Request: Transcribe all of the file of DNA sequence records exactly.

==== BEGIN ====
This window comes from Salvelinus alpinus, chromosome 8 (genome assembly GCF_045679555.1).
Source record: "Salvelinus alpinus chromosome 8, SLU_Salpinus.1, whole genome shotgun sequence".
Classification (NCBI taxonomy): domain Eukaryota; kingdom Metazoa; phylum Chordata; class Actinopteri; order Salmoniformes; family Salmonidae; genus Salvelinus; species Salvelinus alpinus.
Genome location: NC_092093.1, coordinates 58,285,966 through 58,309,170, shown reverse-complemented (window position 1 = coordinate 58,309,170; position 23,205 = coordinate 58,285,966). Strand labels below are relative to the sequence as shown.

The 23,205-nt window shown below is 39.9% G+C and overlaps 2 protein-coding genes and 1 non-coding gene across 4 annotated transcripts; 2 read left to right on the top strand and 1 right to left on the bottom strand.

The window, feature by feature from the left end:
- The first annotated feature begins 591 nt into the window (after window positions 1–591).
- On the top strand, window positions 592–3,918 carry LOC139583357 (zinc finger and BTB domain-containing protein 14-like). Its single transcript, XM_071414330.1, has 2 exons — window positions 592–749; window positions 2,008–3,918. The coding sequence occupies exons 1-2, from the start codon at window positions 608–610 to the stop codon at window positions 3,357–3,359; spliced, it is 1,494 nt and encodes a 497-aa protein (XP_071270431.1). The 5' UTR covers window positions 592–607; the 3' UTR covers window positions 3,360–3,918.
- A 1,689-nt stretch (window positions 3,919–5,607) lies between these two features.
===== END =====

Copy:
This window comes from Salvelinus alpinus, chromosome 8 (genome assembly GCF_045679555.1).
Source record: "Salvelinus alpinus chromosome 8, SLU_Salpinus.1, whole genome shotgun sequence".
Classification (NCBI taxonomy): domain Eukaryota; kingdom Metazoa; phylum Chordata; class Actinopteri; order Salmoniformes; family Salmonidae; genus Salvelinus; species Salvelinus alpinus.
Genome location: NC_092093.1, coordinates 58,285,966 through 58,309,170, shown reverse-complemented (window position 1 = coordinate 58,309,170; position 23,205 = coordinate 58,285,966). Strand labels below are relative to the sequence as shown.

The 23,205-nt window shown below is 39.9% G+C and overlaps 2 protein-coding genes and 1 non-coding gene across 4 annotated transcripts; 2 read left to right on the top strand and 1 right to left on the bottom strand.

The window, feature by feature from the left end:
- The first annotated feature begins 591 nt into the window (after window positions 1–591).
- On the top strand, window positions 592–3,918 carry LOC139583357 (zinc finger and BTB domain-containing protein 14-like). Its single transcript, XM_071414330.1, has 2 exons — window positions 592–749; window positions 2,008–3,918. The coding sequence occupies exons 1-2, from the start codon at window positions 608–610 to the stop codon at window positions 3,357–3,359; spliced, it is 1,494 nt and encodes a 497-aa protein (XP_071270431.1). The 5' UTR covers window positions 592–607; the 3' UTR covers window positions 3,360–3,918.
- A 1,689-nt stretch (window positions 3,919–5,607) lies between these two features.